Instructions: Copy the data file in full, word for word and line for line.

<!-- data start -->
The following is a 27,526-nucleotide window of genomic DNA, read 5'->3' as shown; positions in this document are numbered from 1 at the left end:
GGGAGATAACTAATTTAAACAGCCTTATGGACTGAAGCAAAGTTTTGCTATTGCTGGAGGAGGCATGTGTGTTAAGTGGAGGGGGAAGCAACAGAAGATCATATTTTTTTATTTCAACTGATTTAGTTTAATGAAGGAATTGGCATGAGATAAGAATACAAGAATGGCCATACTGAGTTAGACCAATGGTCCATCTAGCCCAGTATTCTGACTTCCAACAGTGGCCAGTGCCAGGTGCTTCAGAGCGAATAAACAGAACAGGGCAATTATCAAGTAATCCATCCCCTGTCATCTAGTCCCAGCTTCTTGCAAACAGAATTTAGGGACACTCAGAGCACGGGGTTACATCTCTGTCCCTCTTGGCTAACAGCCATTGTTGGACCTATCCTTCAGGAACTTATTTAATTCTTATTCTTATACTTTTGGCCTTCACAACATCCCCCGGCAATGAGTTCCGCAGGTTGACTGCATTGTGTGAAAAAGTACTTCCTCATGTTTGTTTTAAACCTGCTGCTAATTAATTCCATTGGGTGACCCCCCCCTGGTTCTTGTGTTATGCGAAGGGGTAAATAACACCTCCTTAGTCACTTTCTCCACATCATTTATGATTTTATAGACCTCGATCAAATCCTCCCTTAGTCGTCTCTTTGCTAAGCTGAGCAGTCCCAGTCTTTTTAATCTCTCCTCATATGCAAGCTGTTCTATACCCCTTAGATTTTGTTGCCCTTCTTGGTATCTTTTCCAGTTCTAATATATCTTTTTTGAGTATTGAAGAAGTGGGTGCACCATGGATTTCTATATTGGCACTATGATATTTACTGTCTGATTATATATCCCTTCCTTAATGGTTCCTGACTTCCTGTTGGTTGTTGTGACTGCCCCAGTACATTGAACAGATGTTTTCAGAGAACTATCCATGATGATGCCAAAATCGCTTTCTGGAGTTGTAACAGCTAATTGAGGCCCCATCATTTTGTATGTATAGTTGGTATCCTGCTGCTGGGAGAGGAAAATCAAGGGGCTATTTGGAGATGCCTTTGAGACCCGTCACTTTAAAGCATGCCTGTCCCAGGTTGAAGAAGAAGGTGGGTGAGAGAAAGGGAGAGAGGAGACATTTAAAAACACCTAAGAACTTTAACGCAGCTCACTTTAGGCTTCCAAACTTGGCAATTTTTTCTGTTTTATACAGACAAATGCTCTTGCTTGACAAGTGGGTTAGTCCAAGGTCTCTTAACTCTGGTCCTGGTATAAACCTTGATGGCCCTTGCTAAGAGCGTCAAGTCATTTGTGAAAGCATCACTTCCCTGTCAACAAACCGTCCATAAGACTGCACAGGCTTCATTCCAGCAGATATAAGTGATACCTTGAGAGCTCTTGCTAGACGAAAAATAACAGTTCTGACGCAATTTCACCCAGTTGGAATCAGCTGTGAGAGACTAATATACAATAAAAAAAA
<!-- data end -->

The following is a 27,526-nucleotide window of genomic DNA, read 5'->3' as shown; positions in this document are numbered from 1 at the left end:
GGGAGATAACTAATTTAAACAGCCTTATGGACTGAAGCAAAGTTTTGCTATTGCTGGAGGAGGCATGTGTGTTAAGTGGAGGGGGAAGCAACAGAAGATCATATTTTTTTATTTCAACTGATTTAGTTTAATGAAGGAATTGGCATGAGATAAGAATACAAGAATGGCCATACTGAGTTAGACCAATGGTCCATCTAGCCCAGTATTCTGACTTCCAACAGTGGCCAGTGCCAGGTGCTTCAGAGCGAATAAACAGAACAGGGCAATTATCAAGTAATCCATCCCCTGTCATCTAGTCCCAGCTTCTTGCAAACAGAATTTAGGGACACTCAGAGCACGGGGTTACATCTCTGTCCCTCTTGGCTAACAGCCATTGTTGGACCTATCCTTCAGGAACTTATTTAATTCTTATTCTTATACTTTTGGCCTTCACAACATCCCCCGGCAATGAGTTCCGCAGGTTGACTGCATTGTGTGAAAAAGTACTTCCTCATGTTTGTTTTAAACCTGCTGCTAATTAATTCCATTGGGTGACCCCCCCCTGGTTCTTGTGTTATGCGAAGGGGTAAATAACACCTCCTTAGTCACTTTCTCCACATCATTTATGATTTTATAGACCTCGATCAAATCCTCCCTTAGTCGTCTCTTTGCTAAGCTGAGCAGTCCCAGTCTTTTTAATCTCTCCTCATATGCAAGCTGTTCTATACCCCTTAGATTTTGTTGCCCTTCTTGGTATCTTTTCCAGTTCTAATATATCTTTTTTGAGTATTGAAGAAGTGGGTGCACCATGGATTTCTATATTGGCACTATGATATTTACTGTCTGATTATATATCCCTTCCTTAATGGTTCCTGACTTCCTGTTGGTTGTTGTGACTGCCCCAGTACATTGAACAGATGTTTTCAGAGAACTATCCATGATGATGCCAAAATCGCTTTCTGGAGTTGTAACAGCTAATTGAGGCCCCATCATTTTGTATGTATAGTTGGTATCCTGCTGCTGGGAGAGGAAAATCAAGGGGCTATTTGGAGATGCCTTTGAGACCCGTCACTTTAAAGCATGCCTGTCCCAGGTTGAAGAAGAAGGTGGGTGAGAGAAAGGGAGAGAGGAGACATTTAAAAACACCTAAGAACTTTAACGCAGCTCACTTTAGGCTTCCAAACTTGGCAATTTTTTCTGTTTTATACAGACAAATGCTCTTGCTTGACAAGTGGGTTAGTCCAAGGTCTCTTAACTCTGGTCCTGGTATAAACCTTGATGGCCCTTGCTAAGAGCGTCAAGTCATTTGTGAAAGCATCACTTCCCTGTCAACAAACCGTCCATAAGACTGCACAGGCTTCATTCCAGCAGATATAAGTGATACCTTGAGAGCTCTTGCTAGACGAAAAATAACAGTTCTGACGCAATTTCACCCAGTTGGAATCAGCTGTGAGAGACTAATATACAATAAAAAAAA